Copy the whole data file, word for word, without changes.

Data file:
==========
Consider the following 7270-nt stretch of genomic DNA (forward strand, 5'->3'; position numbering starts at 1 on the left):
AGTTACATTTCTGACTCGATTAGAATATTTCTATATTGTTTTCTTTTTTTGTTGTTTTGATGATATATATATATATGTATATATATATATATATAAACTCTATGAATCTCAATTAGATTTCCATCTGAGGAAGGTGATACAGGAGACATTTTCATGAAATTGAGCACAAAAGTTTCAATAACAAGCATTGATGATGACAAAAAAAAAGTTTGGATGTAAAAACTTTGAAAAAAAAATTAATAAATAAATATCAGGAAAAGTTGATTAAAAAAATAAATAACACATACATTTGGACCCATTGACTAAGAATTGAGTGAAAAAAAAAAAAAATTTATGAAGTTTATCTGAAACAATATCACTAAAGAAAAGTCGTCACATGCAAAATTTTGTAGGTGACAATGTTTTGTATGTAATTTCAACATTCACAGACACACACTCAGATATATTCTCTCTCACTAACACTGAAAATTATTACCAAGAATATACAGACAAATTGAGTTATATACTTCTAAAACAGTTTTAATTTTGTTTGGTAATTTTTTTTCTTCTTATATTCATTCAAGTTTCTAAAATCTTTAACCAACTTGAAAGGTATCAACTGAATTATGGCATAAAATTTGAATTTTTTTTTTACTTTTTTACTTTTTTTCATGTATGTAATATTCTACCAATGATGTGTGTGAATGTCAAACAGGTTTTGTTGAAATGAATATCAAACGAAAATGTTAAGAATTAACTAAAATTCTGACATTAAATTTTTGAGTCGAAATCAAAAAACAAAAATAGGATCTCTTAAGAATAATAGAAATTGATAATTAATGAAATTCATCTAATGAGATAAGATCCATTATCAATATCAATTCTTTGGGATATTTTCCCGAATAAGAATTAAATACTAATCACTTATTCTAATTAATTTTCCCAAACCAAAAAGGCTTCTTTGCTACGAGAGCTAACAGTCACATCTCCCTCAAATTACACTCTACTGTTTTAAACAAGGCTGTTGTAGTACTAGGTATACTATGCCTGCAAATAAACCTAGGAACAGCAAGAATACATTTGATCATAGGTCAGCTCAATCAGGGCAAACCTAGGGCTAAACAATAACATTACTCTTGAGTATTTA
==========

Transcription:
Consider the following 7270-nt stretch of genomic DNA (forward strand, 5'->3'; position numbering starts at 1 on the left):
AGTTACATTTCTGACTCGATTAGAATATTTCTATATTGTTTTCTTTTTTTGTTGTTTTGATGATATATATATATATGTATATATATATATATATAAACTCTATGAATCTCAATTAGATTTCCATCTGAGGAAGGTGATACAGGAGACATTTTCATGAAATTGAGCACAAAAGTTTCAATAACAAGCATTGATGATGACAAAAAAAAAGTTTGGATGTAAAAACTTTGAAAAAAAAATTAATAAATAAATATCAGGAAAAGTTGATTAAAAAAATAAATAACACATACATTTGGACCCATTGACTAAGAATTGAGTGAAAAAAAAAAAAAATTTATGAAGTTTATCTGAAACAATATCACTAAAGAAAAGTCGTCACATGCAAAATTTTGTAGGTGACAATGTTTTGTATGTAATTTCAACATTCACAGACACACACTCAGATATATTCTCTCTCACTAACACTGAAAATTATTACCAAGAATATACAGACAAATTGAGTTATATACTTCTAAAACAGTTTTAATTTTGTTTGGTAATTTTTTTTCTTCTTATATTCATTCAAGTTTCTAAAATCTTTAACCAACTTGAAAGGTATCAACTGAATTATGGCATAAAATTTGAATTTTTTTTTTACTTTTTTACTTTTTTTCATGTATGTAATATTCTACCAATGATGTGTGTGAATGTCAAACAGGTTTTGTTGAAATGAATATCAAACGAAAATGTTAAGAATTAACTAAAATTCTGACATTAAATTTTTGAGTCGAAATCAAAAAACAAAAATAGGATCTCTTAAGAATAATAGAAATTGATAATTAATGAAATTCATCTAATGAGATAAGATCCATTATCAATATCAATTCTTTGGGATATTTTCCCGAATAAGAATTAAATACTAATCACTTATTCTAATTAATTTTCCCAAACCAAAAAGGCTTCTTTGCTACGAGAGCTAACAGTCACATCTCCCTCAAATTACACTCTACTGTTTTAAACAAGGCTGTTGTAGTACTAGGTATACTATGCCTGCAAATAAACCTAGGAACAGCAAGAATACATTTGATCATAGGTCAGCTCAATCAGGGCAAACCTAGGGCTAAACAATAACATTACTCTTGAGTATTTA